To construct the plasmid pUAS-αB-crystallin-HA, the full coding sequence of human αB-crystallin cDNA (accession number S45630) corresponding to amino acids (aa) 1 to aa175 was amplified by PCR with primers carrying BglII site and XhoI site (aB-crystallin-BglII: 5′-gca gat ctg aca tcg cca tcc acc acc, aB-crystallin-XhoI: 5′-cgc tcg agc tat ttc ttg ggg gct gc). The PCR products were digested with BglII and XhoI and inserted into the plasmid pUAST-HA (Lablife).
The P element-mediated germ line transformation with pUAS-αB-crystallin-HA was carried out as describe earlier , and F1 transformants were selected on the basis of white-eye color rescue . The established transgenic fly lines and their chromosome linkages are listed in Table 1.
2.3. Western Immunoblot Analysis
Proteins were extracted from eye imaginal discs of third-instar larvae, applied to a SDS-polyacrylamide gel containing 12% acrylamide and transferred to polyvinylidene difluoride membranes (Bio-Rad) in transfer buffer (50 mM borate-NaOH, pH 9.0, and 20% ethanol) by using iBlot system (Invitrogen). The blotted membranes were incubated with monoclonal antibodies to HA (HA124, Invitrogen) at 1 : 400 dilution or anti-αtubulin IgG (Sigma) at 1 : 2.000 for 16 h at 4°C. The bound antibodies were detected with peroxidase-conjugated goat anti-mouse IgG and the ECL system (GE healthcare) according to the manufacturer's recommendations. The images were analyzed with a Lumivision ProHSII image analyzer (Aisin Seiki, Aichi, Japan).
2.4. Scanning Electron Microscopy
Adult flies were anesthetized, mounted on stages, and observed under a VE-7800 scanning electron microscope (Keyence Inc.) in the high vacuum mode. In every experiment, the eye phenotype of at least five adult flies of each line was simultaneously examined by scanning electron microscopy, and these experiments were repeated 3 times. In the experiments, no significant variation in eye phenotype among the five individuals was observed.
Third instar larvae were dissected in PBS, and tissues were fixed in 3% paraformaldehyde/PBS for 30 min at 25°C. After washing with PBS/0.3% TritonX-100 (PBS-T), the samples were blocked with PBS-T containing 10% normal goat serum for 20 min at 25°C and incubated with an anti-HA (Invitrogen), anti-FLAG monoclonal antibody (Sigma), or anti-β-galactosidase monoclonal antibody (Developmental Studies Hybridoma Bank, DSHB) at a 1 : 200 dilution at 4°C for 16 h. After extensive washing with PBS-T, the tissues were incubated with an anti-mouse IgG conjugated with Alexa 594 or Alexa 488 (Molecular Probes) at a 1 : 400 dilution each at 37°C for 1 h. After extensive washing with PBS-T and PBS, samples were mounted in Fluor Guard Antifade Reagent (Bio-Rad) for microscopic observation under a fluorescence BX-40 microscope (Olympus, Tokyo, Japan) equipped with a cooled CCD camera (ORCA-ER; Hamamatsu Photonics K. K., Shizuoka, Japan).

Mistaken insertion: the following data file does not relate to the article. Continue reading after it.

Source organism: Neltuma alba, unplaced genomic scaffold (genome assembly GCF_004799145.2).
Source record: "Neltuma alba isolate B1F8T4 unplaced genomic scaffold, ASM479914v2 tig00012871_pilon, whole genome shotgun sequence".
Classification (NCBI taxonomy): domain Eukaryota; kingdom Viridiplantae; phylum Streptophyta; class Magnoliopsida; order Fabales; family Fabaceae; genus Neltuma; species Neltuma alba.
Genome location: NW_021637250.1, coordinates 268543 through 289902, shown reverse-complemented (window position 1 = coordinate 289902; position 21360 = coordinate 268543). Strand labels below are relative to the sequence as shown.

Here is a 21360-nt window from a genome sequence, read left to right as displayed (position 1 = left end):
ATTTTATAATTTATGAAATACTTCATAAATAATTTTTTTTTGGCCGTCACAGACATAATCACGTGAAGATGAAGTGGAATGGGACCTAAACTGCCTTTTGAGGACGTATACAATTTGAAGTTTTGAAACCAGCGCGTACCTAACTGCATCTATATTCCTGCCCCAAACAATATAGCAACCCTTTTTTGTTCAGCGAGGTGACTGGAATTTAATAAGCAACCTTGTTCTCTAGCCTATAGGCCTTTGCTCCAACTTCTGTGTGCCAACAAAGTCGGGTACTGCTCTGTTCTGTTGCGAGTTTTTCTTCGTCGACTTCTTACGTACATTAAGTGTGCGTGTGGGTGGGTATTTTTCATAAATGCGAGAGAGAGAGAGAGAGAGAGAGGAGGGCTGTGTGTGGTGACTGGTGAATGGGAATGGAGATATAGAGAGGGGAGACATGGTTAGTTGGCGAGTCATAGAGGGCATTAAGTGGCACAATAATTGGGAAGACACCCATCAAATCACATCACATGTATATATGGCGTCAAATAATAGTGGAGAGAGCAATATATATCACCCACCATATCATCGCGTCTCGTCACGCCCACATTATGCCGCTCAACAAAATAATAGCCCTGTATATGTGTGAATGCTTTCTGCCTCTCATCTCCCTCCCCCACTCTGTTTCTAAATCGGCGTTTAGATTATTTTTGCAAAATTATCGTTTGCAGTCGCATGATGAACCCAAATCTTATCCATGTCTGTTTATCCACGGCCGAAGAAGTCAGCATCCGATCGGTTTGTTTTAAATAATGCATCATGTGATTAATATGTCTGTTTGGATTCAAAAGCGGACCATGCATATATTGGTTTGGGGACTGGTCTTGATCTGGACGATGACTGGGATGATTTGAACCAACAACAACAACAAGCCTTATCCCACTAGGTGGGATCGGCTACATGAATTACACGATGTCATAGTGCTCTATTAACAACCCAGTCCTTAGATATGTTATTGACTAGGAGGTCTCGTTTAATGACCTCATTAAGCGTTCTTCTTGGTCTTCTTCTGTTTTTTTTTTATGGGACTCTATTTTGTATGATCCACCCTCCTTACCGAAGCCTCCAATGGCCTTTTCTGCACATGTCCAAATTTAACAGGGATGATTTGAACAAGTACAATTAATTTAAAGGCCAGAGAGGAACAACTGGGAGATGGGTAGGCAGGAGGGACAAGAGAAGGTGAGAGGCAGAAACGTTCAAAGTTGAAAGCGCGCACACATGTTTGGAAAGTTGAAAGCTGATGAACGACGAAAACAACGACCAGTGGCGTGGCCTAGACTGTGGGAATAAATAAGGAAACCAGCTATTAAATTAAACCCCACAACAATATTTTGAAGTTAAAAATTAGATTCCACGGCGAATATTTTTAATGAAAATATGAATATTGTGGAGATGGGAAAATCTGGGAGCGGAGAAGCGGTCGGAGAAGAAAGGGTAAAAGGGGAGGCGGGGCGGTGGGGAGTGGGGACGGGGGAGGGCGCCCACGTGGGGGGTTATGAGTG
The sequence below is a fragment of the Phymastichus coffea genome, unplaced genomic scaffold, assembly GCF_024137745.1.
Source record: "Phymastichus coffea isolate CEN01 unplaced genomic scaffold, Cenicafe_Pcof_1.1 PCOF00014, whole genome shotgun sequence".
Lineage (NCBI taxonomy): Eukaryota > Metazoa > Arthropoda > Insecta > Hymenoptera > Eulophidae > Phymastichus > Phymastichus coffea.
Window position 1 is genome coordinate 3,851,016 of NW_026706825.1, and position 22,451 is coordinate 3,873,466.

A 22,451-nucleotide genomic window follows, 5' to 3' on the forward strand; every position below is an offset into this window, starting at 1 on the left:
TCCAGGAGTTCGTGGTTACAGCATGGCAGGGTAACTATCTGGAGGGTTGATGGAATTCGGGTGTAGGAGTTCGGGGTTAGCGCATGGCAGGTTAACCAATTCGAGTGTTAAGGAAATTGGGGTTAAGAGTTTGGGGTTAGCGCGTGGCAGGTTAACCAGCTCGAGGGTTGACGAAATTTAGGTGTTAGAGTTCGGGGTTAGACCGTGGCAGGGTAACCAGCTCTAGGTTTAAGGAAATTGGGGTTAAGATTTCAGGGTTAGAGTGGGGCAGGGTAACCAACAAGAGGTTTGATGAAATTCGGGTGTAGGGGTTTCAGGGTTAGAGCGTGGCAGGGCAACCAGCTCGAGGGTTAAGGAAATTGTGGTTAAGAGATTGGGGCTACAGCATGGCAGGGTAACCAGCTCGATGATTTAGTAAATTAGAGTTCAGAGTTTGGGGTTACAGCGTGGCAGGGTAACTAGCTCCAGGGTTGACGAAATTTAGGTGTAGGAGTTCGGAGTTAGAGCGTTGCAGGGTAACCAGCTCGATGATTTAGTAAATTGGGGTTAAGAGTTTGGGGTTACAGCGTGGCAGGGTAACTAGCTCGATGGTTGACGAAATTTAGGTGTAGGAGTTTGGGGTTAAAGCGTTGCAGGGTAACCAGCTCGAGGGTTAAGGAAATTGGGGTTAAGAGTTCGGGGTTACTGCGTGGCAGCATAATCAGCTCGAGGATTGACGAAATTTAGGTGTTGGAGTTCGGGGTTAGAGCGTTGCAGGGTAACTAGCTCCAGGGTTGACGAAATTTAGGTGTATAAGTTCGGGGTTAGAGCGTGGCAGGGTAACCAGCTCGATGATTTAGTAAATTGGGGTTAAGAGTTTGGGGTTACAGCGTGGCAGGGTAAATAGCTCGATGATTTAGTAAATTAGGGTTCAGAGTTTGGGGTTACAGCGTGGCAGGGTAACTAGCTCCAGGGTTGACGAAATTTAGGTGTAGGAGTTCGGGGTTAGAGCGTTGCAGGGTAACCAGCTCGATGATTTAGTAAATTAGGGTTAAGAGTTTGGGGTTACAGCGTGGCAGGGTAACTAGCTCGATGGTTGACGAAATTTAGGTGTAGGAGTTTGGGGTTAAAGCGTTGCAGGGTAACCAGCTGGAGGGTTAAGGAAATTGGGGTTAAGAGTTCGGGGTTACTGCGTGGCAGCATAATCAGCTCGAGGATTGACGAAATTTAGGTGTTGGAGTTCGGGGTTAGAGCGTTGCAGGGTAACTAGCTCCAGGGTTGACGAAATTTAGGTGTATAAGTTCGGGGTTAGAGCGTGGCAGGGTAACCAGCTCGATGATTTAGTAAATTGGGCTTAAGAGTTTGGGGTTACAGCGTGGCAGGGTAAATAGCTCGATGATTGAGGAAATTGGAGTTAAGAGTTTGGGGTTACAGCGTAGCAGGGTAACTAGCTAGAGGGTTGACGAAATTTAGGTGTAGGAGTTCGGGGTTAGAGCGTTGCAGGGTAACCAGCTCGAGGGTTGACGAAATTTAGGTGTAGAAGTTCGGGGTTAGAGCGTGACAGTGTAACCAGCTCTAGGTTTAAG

3. Results and Discussion
3.1. Ectopic Expression of αB-Crystallin Results in Abnormal Eye Morphology
We first established lines of transgenic flies carrying the uas-human-αB-crystallin. In order to confirm that human-αB-crystallin is functional in Drosophila, we used the gmr-gal4 driver strain to provide ectopic expression of αB-crystallin-HA from the morphogenetic furrow to the posterior end of the Drosophila eye imaginal disc . By inspection with the scanning electron microscope, the compound eyes of adult flies carrying the gmr-gal4 alone showed normal eye morphology (Figures 1(a) and 1(b)), while those of flies carrying both the gmr-gal4 and the uas-αB-crystallin exhibited a rough-eye phenotype (Figures 1(d) and 1(e)).
To further confirm the expression of αB-crystallin carrying an HA tag in its C-terminal end in eye imaginal discs, we carried out immunostaining of eye imaginal discs from third instar larvae using anti-HA antibody. Only gmr-gal4; uas-αB-crystallin flies showed ectopic αB-crystallin-HA signals from the morphogenetic furrow to the posterior end of eye discs (Figure 1(f)). In contrast, the gmr-gal4 line that was used as the negative control showed no signal (Figure 1(c)). The expression of αB-crystallin-HA was further confirmed by the Western immunoblot analysis of eye imaginal disc extracts with anti-HA antibody, detecting a single αB-crystallin-HA band at around 20 kDa (Figure 1(g)).
3.2. Expression of αB-Crystallin Suppresses the Compound Eye Degeneration Induced by PolyQ
To examine the effect of αB-crystallin protein on polyQ-induced neurodegeneration in Drosophila, we crossed gmr-Q92 fly lines expressing a Q92 peptide in the eye discs under the direct control of the gmr promoter [5, 7], and gmr-gal4 > uas-αB-crystallin-HA (uas-αB-HA) flies in which αB-crystallin-HA expression is driven by gmr-gal4.
Expression of the FLAG-tagged 92-glutamine peptides induced compound eye degeneration such as rough eye and loss of red eye pigment (loss-of-pigment phenotype) as described (Figures 2(a) and 2(d)) [5, 7] and the eye phenotype, especially the loss-of-pigment phenotype, was effectively rescued by coexpression of αB-crystallin-HA (Figures 2(c) and 2(f)). In contrast, expression of the control lacZ protein did not affect the polyQ-induced phenotype (Figures 2(b) and 2(e)).
3.3. Expression of αB-Crystallin Suppresses PolyQ Aggregate Formation in the Eye Imaginal Discs
In order to investigate the ability of αB-crystallin to inhibit polyQ aggregation in vivo, we examined polyQ aggregate formation in the eye imaginal discs of third instar larvae in the gmr-Q92 fly lines with and without expression the αB-crystallin-HA. PolyQ forms inclusion bodies in the region posterior to the morphogenetic furrow in eye discs of the gmr-Q92 flies and many of these aggregate formations could be detected by immunostaining with anti-FLAG antibody (Figures 3(A1) and 3(C1)).
Expression of αB-crystallin-HA completely suppressed formation of the polyQ aggregates in the line exhibiting a mild eye phenotype (gmr-Q92) (Figure 3(B1)) and dramatically suppressed it in the line exhibiting a severe eye phenotype (2xgmr-Q92) (Figure 3(D1)), while expression of control lacZ protein exerted no suppressing effect (Figures 3(A1) and 3(C1)). These results suggest correlation between formation of the polyQ aggregates and neurodegeneration.